The first mine disposal class of 24 officers and enlisted Sailors graduated on 22 August 1941, marking the start of the Navy EOD community, the wearers of the “crab.” Today, more than 2,000 Navy EOD technicians serve in the U.S. Navy, carrying forward the legacy of 80 years of distinguished service.
Check out this primer about RADM Draper Laurence Kauffman, the WWII father of Navy EOD and America’s first frogman, as well as hearing from EOD vets from Vietnam and the Gulf War.
In semi-related news, the U.S. Navy announced this week that it has finished the ship-based Initial Operational Test and Evaluation (IOT&E) for the Unmanned Influence Sweep System (UISS) program onboard the littoral combat ship USS Manchester (LCS 14) off of the California coast.
While normally good for sub-2-minute “hero reels” and moto videos, and undigestible dry news reports with low production values, the sea service rarely produces really good long-format pieces.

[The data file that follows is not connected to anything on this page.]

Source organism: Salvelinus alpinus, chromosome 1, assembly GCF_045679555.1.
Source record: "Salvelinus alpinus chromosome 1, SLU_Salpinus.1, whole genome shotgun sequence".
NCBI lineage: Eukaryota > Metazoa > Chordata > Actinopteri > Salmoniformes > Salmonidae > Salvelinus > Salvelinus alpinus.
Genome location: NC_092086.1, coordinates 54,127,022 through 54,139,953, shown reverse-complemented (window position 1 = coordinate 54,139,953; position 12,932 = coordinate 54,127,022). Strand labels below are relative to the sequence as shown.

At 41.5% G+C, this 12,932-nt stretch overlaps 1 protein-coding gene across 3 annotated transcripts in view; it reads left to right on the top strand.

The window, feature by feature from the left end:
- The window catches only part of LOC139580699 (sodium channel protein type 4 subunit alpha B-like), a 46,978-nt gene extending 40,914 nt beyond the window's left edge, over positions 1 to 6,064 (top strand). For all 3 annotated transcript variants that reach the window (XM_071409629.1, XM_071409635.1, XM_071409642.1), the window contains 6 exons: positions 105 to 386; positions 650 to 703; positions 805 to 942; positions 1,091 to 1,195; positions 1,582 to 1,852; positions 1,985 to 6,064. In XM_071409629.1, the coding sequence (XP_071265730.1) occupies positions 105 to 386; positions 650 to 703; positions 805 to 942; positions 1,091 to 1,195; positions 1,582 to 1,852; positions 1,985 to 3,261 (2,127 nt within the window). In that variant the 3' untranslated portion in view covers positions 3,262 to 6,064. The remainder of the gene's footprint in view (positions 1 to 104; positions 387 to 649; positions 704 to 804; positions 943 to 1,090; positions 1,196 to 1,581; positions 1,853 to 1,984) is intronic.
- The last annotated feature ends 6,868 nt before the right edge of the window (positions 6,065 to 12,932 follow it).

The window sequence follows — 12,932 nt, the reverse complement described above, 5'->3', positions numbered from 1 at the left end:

That may be changing.
The Navy last week released Life Inside Navy EOD, visiting with “the men and women with U.S. Navy’s Explosive Ordnance Disposal Group 2 who train every day to be the very best.” Besides personal candid interviews, there is some location filming at the dive center in Key West and range footage (with MK 18s shorties!) back in Virginia Beach.
From the National Park Service:
On the morning of Sunday, November 25, a training mine containing no ordnance was discovered south of Salvo, near off-road vehicle ramp 23. The training mine was anchored in place by National Park Service Rangers until a U.S. Navy Explosive Ordnance Disposal team from Norfolk, Virginia arrived for retrieval. The training mine was safely removed from the beach shortly after 2:00 pm.